September 2011
September is already flying by! This is a month made for transitions and often a good time to start fresh. Whether your kids are starting with new teachers, you're in a new job or your family is settling in to a new home, new routines seem to happen this month. One of the best things to incorporate in to that new routine is green vegetables! Sure there are lots of things you can do to be more healthy this time of year, but start simple. Check out our tips for getting more greens in your diet below, but first read what Barbara Neitlich, LCSW, has to say about the emotional impact of making changes to your diet. 

And speaking of GREEN, Alejandra Garza Gordoa, part of our Sage Wellness Team will be speaking on Raising Healthy Kids, in Spanish, at this years Green Festival October 29th-30th. For more information click here

One final note - what is the color of luck? Green! Stay tuned for our Pressed Juicery 3 Day Detox Giveaway!! And yes, our favorite thing is their green juices!    

-Katie and Ruth  
The Emotional Impact of Food 

by Barbara Neitlich, LCSW
Man making choice


Making a true lifestyle transformation or transition is never easy.  Particularly when it comes to doing it with food, however, preparing yourself emotionally can be a tremendous advantage getting you into the right mindset and on the path to wellness.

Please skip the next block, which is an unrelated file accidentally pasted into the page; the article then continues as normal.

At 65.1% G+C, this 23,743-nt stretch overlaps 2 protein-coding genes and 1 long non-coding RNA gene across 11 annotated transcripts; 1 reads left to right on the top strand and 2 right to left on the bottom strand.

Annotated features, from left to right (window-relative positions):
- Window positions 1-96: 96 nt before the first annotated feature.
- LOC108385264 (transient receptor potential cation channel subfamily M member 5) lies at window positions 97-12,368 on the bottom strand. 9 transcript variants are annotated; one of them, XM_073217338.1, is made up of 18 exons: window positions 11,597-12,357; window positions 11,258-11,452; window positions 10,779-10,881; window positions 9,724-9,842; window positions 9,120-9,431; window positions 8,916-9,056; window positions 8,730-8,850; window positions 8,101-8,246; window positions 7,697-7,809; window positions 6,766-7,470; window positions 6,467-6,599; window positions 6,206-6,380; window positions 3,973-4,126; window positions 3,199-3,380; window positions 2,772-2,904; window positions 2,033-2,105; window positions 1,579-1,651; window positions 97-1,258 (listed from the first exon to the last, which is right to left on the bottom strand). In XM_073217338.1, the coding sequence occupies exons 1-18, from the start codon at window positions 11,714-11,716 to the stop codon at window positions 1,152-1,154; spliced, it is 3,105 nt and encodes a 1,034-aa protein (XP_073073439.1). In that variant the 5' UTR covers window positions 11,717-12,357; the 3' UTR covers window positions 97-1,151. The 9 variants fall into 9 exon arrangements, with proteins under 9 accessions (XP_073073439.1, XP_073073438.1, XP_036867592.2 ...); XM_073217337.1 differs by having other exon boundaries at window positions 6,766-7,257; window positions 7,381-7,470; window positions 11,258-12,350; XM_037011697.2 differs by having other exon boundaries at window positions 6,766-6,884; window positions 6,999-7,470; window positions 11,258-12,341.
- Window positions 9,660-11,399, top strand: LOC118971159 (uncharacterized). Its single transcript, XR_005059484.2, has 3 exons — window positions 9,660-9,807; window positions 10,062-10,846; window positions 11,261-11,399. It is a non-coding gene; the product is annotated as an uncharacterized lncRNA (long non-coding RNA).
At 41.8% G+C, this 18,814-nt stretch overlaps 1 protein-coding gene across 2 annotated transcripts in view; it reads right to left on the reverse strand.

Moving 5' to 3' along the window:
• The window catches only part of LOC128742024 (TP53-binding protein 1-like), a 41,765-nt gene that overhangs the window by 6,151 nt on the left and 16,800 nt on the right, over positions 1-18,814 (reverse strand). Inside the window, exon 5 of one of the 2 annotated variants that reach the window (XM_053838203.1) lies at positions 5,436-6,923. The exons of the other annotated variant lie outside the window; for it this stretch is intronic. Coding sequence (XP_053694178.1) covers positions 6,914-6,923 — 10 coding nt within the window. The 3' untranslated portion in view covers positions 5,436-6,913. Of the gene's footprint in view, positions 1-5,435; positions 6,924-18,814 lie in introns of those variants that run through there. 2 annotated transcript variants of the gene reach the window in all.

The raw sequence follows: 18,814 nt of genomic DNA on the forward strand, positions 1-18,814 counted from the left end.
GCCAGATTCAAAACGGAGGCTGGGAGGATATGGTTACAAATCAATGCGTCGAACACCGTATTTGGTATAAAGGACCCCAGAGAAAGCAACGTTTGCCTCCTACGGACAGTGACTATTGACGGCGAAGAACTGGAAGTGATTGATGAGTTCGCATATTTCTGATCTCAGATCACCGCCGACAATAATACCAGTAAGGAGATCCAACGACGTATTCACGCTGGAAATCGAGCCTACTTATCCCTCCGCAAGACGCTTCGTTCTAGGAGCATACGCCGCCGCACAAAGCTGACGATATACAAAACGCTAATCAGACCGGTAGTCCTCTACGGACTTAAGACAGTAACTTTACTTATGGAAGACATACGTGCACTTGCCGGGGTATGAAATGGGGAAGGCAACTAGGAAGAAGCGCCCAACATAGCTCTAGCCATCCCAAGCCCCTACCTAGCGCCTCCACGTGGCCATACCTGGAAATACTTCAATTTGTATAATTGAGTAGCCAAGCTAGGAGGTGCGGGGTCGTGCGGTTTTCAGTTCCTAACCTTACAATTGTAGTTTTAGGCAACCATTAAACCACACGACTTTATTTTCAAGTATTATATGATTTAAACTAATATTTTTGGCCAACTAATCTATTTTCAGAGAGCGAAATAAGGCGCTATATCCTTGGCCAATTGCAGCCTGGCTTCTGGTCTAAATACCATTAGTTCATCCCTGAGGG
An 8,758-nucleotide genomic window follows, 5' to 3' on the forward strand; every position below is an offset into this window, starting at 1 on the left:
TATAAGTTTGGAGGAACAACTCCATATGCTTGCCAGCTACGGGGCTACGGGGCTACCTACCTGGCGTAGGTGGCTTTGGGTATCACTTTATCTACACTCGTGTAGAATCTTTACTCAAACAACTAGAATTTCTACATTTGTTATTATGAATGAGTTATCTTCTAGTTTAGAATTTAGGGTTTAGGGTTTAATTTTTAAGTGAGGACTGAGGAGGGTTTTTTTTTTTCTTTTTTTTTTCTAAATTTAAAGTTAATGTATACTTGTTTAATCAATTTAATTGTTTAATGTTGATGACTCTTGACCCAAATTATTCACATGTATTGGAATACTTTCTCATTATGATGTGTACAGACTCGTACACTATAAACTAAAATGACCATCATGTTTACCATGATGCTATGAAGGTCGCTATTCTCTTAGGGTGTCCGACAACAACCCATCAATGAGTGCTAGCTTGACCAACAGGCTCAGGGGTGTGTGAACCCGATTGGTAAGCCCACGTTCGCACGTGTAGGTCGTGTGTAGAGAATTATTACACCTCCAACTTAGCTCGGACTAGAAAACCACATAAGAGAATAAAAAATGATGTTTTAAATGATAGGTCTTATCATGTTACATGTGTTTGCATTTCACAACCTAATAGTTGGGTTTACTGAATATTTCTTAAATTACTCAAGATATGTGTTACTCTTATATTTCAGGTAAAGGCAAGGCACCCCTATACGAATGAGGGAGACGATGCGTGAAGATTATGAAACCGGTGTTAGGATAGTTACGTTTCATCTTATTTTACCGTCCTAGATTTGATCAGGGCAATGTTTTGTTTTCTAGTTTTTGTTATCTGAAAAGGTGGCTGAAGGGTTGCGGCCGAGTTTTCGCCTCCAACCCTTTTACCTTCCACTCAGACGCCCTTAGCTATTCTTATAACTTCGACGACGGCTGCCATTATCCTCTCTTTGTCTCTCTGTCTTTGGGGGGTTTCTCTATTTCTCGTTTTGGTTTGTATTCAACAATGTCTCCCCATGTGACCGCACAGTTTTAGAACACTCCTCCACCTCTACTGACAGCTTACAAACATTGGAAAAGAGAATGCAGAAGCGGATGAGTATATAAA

Your decision to embark on this journey needs to be for your own health, happiness and well-being and not because other's want you to do it. 


Food is a source of life. Our thoughts, feelings and emotions surrounding food began early on in our lives. How, when and where we are fed all contribute to our feelings and choices about food today. Many times our choices/behaviors today come from a place in the unconscious mind; a place that wants instant gratification and satisfaction. Telling that place to wait can often trigger a variety of emotions such as helplessness, frustration and disappointment.


The question then becomes, "how do you alter your mindset in such a way that you are making yourself emotionally available to change"? Here are some ideas of where to begin.


1.Understand your triggers and address them. What makes you eat out of emotion? Emotional eating almost always sabotages healthy choices. Food, particularly bad food, almost always serves as a distraction. Remember that thoughts relate to feelings. And feelings relate directly to eating habits. 


2. Understand what is going on in your life and if this is a good time to make a lifestyle change. Be realistic and honest with yourself.  If you have just changed jobs and moved, it may not be the right time to embark upon this type of challenge. 


3. Set your short and long term goals and write them down. Each day, prior to falling asleep, take 5 minutes and review your goals. As you are reviewing them visualize how you will look and feel. Visualize yourself as already successful and having met your goal.  Imagine all of the things you will enjoy when you feel healthier each and every day.